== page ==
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Haptic Simulation Technology: Rethinking Assessment of Dental Clinical Skills

Research output: Chapter in Book/Report/Conference proceedingConference paper

Original languageEnglish
Title of host publication40th Annual Meeting Association of Dental Education of Europe: Emerging New Approaches to Dental Education
Place of PublicationRiga, Latvia
Publication statusPublished - Aug 2014

King's Authors

Abstract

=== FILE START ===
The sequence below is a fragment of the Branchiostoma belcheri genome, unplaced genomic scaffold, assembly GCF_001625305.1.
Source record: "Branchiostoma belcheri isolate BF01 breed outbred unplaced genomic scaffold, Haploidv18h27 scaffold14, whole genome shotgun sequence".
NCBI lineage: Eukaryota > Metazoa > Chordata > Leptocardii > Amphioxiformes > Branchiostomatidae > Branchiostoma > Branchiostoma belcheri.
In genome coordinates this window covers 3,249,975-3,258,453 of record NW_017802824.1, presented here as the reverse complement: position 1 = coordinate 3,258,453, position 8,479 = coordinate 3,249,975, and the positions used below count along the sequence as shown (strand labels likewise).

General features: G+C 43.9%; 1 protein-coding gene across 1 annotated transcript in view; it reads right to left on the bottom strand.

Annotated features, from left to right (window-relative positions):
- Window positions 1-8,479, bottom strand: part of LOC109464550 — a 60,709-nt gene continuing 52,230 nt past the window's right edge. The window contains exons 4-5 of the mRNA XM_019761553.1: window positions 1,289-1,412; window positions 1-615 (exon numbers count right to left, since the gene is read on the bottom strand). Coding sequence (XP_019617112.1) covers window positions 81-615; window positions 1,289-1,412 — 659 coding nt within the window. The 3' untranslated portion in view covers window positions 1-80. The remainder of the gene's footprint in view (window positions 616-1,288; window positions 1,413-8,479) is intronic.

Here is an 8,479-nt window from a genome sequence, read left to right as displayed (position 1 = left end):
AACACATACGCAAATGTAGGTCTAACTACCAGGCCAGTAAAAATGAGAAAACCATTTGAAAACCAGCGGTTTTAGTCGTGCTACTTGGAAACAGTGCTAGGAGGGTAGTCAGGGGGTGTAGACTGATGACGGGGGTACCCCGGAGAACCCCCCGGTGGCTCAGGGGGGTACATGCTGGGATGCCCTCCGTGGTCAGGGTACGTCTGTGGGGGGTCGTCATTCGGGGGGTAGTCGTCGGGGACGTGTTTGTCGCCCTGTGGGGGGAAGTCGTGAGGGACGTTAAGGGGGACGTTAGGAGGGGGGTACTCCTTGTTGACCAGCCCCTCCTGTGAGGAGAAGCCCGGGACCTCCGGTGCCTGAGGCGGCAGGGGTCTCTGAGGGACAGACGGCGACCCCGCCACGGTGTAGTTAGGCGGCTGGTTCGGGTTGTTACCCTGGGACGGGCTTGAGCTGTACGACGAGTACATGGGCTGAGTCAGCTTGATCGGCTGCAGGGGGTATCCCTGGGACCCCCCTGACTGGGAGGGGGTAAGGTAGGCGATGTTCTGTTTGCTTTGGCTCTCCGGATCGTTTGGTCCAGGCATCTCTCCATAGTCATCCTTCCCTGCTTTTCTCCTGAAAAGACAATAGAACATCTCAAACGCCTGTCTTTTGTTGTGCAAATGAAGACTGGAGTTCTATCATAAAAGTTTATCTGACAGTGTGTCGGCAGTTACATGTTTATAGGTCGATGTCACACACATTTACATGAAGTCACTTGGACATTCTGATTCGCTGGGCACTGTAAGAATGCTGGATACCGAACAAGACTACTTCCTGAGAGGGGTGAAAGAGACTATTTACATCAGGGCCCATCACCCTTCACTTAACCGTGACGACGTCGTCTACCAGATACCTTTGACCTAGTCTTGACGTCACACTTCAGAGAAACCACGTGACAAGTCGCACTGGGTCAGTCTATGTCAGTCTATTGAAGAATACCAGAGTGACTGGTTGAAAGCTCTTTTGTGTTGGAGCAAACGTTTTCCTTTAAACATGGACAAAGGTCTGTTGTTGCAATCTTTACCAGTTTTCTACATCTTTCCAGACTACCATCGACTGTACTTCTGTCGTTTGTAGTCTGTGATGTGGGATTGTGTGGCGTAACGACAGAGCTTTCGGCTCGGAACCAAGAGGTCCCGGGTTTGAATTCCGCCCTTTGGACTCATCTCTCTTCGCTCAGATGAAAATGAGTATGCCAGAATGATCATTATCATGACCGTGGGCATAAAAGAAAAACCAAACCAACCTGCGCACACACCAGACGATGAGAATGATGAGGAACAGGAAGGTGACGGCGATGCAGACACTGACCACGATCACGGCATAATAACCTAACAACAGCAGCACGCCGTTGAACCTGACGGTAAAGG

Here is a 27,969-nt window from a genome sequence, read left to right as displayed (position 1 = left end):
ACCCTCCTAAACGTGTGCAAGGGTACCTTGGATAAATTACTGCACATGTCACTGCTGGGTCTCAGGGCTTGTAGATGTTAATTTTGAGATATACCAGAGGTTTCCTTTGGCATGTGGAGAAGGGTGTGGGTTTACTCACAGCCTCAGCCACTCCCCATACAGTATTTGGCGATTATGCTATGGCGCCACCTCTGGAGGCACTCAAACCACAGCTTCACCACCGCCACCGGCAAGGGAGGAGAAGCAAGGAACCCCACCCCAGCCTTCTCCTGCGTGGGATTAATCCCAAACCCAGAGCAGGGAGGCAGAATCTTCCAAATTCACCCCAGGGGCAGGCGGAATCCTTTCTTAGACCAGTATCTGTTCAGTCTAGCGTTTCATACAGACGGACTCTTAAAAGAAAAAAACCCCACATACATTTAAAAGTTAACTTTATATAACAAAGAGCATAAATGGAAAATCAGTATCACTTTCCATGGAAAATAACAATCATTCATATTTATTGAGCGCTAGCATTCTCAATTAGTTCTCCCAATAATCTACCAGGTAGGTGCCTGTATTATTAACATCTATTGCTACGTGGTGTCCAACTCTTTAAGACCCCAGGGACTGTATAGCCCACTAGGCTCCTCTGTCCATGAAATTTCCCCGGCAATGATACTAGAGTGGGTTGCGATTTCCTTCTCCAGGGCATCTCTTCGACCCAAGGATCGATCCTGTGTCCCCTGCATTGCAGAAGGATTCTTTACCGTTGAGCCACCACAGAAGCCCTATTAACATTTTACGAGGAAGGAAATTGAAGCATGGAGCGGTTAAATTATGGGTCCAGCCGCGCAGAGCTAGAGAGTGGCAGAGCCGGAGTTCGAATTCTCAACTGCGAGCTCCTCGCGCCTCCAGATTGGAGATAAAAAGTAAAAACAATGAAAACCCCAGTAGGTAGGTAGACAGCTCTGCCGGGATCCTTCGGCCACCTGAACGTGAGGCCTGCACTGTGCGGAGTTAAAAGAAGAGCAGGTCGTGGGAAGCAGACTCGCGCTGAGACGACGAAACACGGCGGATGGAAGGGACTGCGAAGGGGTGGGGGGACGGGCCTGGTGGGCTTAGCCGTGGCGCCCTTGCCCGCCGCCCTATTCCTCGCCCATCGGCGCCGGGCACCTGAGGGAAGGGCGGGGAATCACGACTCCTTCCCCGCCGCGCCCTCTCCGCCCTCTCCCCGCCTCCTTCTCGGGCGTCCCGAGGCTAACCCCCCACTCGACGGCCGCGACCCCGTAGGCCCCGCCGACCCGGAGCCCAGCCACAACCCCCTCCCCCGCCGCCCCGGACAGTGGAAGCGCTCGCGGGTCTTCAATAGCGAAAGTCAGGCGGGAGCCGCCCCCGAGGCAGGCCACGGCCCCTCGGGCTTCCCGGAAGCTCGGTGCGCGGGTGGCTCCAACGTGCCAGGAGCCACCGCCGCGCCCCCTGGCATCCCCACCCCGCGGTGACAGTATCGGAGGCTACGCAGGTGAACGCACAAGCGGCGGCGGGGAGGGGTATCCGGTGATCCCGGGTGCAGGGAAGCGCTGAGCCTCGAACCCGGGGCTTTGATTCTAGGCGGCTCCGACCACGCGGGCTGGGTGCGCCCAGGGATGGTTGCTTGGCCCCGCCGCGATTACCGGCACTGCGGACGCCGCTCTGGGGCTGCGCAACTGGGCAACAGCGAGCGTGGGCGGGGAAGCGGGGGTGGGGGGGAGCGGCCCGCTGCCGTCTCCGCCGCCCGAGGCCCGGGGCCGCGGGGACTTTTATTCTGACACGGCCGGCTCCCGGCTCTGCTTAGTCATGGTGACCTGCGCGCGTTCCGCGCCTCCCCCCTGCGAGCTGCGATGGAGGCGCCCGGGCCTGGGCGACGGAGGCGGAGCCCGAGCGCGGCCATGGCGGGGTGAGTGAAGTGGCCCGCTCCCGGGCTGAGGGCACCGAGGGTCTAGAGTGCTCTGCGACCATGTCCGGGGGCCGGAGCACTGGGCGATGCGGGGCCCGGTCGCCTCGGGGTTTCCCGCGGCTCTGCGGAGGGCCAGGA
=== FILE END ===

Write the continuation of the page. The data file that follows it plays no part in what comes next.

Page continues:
Conventional methods of assessment for dental clinical skills are subjective, based on the tutors’ opinion and there is no clear and accurate method of assessing the process of task-based learning. Students’ clinical skills performance for a cavity preparation task, in a mechanistic view, comprises of manual dexterity, visual perception, hand-eye-finger coordination, correct angle of holding the drill hand-piece, correct movement of the drill, maximum extraction of carious lesion, minimum exposure of healthy tissues (enamel and dentine) and no pulp exposure. A relationship between these abilities and conventional clinical performance can show how technology enhances the assessment methods of the students’ performance by measuring these factors more accurately and rigorously. Psychomotor parameters such as 3D/Depth perception, spatial awareness, spatial reasoning, fine and gross motor skills and hand-eye-finger coordination have been identified as important part of the students’ aptitude and ability to perform in clinical environment. To evaluate the impact of a Virtual Reality Simulator system (the hapTEL : haptics Technology Enhanced Learning) on students’ learning, four cohort studies were considered to be part this investigation. These students were undergraduate dental students at King’s College London. This investigation included collecting the results of conventional assessment methods (clinical skills examinations: Clinical Skills in the second year and OSCE in the third, fourth and fifth years of the dental programme) and correlating these results with pre and post-psychometric tests’ scores. The statistical analysis showed statistically significant correlation between the students’ psychomotor development using the conventional and VRS laboratories at different stages of their learning. Students who used the hapTEL system showed quicker and slightly better improvement in their spatial reasoning compared with the group who used the conventional system. Those who were among the best performers in their OSCE examinations used the hapTEL systems in their first year. The simulation-based laboratory such as the hapTEL not only provided a safe environment for learners with unlimited access for practice, but also the immediate feedback received from the system, the movement of the 3D vision of the worked-out tooth in space and accurate log-files saved on computer during the performance, improved their learning. The findings of this study confirms the theory of skill acquisition (Ackerman, 1988; Anderson, 1982; Fitts & Posner, 1967) can provide a framework to establish new methods of assessment with the accurate measurement of psychomotor skills which could lead to identifying when exactly students’ psychomotor skills developed from cognitive stage to associative stage and from associative stage to autonomous stage. This could result with the enhancement of their clinical skills’ assessment methods.

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